Insurgents’ use of terrorism at the initial stages of conflict
Susanne Martin and Leonard Weinberg
-scale armed fighting, or insurgency in the sense often associated
with the term. We begin by identifying and offering a discussion of the terrorist campaigns that represented a “dead end.”
Terrorism as a “dead end”
Terrorism is not always an indicator of wider-scale warfare to come. We
explore two categories of cases in which terrorism does not lead to insurgency. The first category includes those cases in which terrorists are just
T E R R O R I S M A S A L E A D I N G I N D I C A T O R
terrorists. They are not seeking the type of political change or the level
subtler morphing of the structures of regional and global politics and economics to create more space for their country to pursue its interests. Often this ocurred in symphony with the foreign policy agendas of established major international actors, although there were inevitable divergences. Part of the reason why this theme has been overlooked is the nature of scholarship and coverage of Brazil. A common theme to the more popularized English-language books published on contemporary Brazil is an attempt to provide insight into how this enormously complex country
-based and dictatorially mass-mobilizing kind. From the ruins of Tsarist Russia emerged a communist empire; from the wreck of Germany emerged a new Reich based on racist doctrines of National Socialism. Both empires rose to Great-Power status. Both were anti-liberal powers who perceived international relations in terms of struggle. Their ambitions and rivalries deeply affected the international scene. 1
The stock-market crash in October 1929 was a turning point. It triggered a steep economic downturn which initiated a decade of economic crisis, political
was replaced by the young, charismatic John F. Kennedy. His presidency symbolized the advent of a new generation with new political ideals. The USA was deeply shaken when Kennedy was assassinated in Texas in October 1963 and replaced by the Texan Senator Lyndon B. Johnson (1963–69). In the USSR, the Soviet Premier Nikita Khrushchev was toppled in a palace coup in 1964 and replaced by Leonid Brezhnev.
One of the most significant issues that marked international relations during these years was that of decolonization. Nations in Asia and Africa demanded self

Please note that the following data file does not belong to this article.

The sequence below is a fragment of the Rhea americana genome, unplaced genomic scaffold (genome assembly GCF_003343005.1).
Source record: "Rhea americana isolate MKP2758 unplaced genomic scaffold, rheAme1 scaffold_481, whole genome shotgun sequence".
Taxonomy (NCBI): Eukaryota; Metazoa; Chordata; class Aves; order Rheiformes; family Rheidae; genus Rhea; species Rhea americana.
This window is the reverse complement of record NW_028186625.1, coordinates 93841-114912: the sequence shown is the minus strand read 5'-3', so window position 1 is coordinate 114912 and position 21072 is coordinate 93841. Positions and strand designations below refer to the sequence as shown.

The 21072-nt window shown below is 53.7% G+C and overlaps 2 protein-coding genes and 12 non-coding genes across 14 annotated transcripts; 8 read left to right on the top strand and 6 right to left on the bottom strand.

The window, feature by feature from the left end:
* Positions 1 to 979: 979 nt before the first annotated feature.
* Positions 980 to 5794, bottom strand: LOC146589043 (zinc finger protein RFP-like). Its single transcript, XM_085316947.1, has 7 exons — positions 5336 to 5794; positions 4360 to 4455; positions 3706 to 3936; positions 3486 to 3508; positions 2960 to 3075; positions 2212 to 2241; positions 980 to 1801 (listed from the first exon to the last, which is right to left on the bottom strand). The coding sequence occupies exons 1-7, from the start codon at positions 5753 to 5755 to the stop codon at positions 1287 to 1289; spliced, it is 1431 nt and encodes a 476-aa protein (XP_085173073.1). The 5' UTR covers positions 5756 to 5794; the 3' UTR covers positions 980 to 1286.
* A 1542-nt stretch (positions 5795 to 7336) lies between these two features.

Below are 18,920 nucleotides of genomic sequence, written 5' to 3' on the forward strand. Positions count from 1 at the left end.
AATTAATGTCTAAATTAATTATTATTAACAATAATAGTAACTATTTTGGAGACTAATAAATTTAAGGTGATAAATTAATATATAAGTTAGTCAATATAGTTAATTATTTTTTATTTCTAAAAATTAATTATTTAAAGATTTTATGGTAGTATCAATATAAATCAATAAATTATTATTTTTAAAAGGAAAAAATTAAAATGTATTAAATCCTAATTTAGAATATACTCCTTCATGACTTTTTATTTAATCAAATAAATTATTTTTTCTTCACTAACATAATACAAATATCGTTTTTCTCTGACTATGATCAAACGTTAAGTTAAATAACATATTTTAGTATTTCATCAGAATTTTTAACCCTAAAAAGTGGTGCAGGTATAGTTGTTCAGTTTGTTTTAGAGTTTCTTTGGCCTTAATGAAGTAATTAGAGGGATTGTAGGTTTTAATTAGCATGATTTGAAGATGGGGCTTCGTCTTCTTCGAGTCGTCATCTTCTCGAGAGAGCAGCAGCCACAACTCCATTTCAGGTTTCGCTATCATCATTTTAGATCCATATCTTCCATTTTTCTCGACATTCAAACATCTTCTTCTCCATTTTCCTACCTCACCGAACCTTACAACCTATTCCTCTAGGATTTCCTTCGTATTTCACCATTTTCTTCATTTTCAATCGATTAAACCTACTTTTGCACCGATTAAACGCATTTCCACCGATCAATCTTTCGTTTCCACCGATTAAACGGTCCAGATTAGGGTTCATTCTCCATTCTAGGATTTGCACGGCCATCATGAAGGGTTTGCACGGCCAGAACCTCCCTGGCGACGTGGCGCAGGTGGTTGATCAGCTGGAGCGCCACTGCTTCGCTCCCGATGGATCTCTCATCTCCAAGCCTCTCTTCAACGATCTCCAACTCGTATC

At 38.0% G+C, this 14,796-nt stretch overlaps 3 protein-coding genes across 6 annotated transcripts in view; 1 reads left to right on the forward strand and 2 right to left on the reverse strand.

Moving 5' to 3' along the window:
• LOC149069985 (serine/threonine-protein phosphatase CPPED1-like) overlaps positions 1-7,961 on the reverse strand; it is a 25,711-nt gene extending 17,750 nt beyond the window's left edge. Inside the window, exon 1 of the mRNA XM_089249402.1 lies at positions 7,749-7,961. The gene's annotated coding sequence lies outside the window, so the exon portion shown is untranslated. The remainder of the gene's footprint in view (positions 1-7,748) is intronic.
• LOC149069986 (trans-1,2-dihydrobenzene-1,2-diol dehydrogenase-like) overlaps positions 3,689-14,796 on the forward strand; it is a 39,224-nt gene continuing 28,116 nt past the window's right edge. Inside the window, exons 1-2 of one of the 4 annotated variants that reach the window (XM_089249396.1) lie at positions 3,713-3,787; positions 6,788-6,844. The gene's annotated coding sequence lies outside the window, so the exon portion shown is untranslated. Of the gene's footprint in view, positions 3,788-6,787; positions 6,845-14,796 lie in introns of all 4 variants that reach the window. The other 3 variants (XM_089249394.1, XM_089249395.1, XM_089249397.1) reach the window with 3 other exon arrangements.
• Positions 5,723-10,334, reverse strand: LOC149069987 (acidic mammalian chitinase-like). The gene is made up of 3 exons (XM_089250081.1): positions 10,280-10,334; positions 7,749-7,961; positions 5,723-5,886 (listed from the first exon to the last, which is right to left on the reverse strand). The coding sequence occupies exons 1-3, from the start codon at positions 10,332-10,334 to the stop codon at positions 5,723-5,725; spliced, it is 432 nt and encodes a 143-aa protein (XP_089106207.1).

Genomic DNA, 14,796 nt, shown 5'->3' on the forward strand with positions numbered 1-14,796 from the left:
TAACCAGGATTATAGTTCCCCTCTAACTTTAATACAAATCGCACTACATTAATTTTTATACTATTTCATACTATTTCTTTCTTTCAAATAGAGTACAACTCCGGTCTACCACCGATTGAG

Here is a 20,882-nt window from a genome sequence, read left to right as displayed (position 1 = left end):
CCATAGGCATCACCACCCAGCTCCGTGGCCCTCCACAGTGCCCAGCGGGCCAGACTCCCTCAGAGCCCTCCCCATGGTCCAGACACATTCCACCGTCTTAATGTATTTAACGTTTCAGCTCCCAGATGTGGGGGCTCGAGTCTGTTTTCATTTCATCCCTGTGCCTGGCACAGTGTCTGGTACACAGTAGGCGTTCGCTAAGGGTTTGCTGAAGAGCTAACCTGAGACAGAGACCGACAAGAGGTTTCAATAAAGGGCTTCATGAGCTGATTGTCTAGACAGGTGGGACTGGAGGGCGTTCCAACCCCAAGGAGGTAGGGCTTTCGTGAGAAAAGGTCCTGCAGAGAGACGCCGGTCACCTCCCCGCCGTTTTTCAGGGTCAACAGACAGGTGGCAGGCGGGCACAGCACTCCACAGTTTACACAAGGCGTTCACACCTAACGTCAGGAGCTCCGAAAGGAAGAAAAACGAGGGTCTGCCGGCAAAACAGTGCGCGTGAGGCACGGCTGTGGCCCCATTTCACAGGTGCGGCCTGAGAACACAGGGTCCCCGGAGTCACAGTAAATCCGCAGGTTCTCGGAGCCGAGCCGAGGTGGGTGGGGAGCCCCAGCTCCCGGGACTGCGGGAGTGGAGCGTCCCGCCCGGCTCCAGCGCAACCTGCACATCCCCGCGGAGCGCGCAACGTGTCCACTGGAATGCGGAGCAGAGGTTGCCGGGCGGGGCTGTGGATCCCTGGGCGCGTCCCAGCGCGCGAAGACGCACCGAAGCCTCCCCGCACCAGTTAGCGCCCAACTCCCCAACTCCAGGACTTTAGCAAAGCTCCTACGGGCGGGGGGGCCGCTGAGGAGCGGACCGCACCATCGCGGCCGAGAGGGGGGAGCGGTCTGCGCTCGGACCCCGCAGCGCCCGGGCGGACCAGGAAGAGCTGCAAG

a largely symbolic victory for Bolivia’s political leadership (Mesa, 2011 ). The longer-term pay-off for Brazil was keeping Bolivia onboard its South American initiatives and retaining close access to decision makers in La Paz. In the Ecuadorian case of threats to not repay BNDES loans, the benefits of this measured approach was particularly apparent as the Correa government moved during the Dilma administration to autonomously advance some of the economic coordination and integrationist initiatives necessary for a reshaping of elements of the hemispheric
Patterns and practices of everyday resistance:
a view from below
What is everyday resistance?
he informalities, ambiguities and contradictions that peacebuilding runs
into reflect the political nature of the process. These become visible when
examined from the everyday practices of the actors involved. In IR the
everyday has become synonymous with the makings of actual subjects in their
most quotidian roles (Autesserre 2014; Hobson and Seabrooke 2007; Mitchell
2011b; Neumann 2002). This is not so much a new field of study, as it represents a common call
Obama, Trump and the Asia Pacific political economy
international order informed by US values and interests. 3
The Trump administration is the first in the post-war era to question explicitly the desirability of America’s hegemonic aspiration and the durability of its hegemonic role. Its “America First” rhetoric and objectives signal a preference to depart from order maintenance in favour of the more transactional politics of the balance of power. Its National Security Strategy (NSS) of 2017 explicitly casts China and Russia as competitors, rather than as potential partners in the US hegemonic project.
eventually the asylum seekers were transferred to the tiny Pacific
Island nation of Nauru. This was the first of several government actions
to dramatize the problem of what they called illegal immigrants, and to
successfully neutralize what had become a running political sore for it.
Two weeks later the terrible events of September 11 made security
concerns far more urgent than they had been at least since the end of
A number of factors lock in an idea about how to best use
policy instruments, while other elements can lead to change,
where one idea about how to consider military force and negotiations is replaced by a different belief. The first section of the
chapter emphasizes three factors that reinforce a commitment
to military force as the dominant means: the realist structure
of global politics; the multi-actor, non-unitary nature of global
politics; and the impact that fear has in reinforcing the idea that
force and sometimes violence are the best approach for
Keeping this in mind, it is significant here that the key participants in this research project are youth, since, although it has only just begun to be well recognised, ‘Young people are key stakeholders in peace and security efforts’.
The early part of the twenty-first century has seen an increased focus on youth in global political discourse, including that of key international aid and development programmes, such as those hosted by the UN and the World Bank, among others.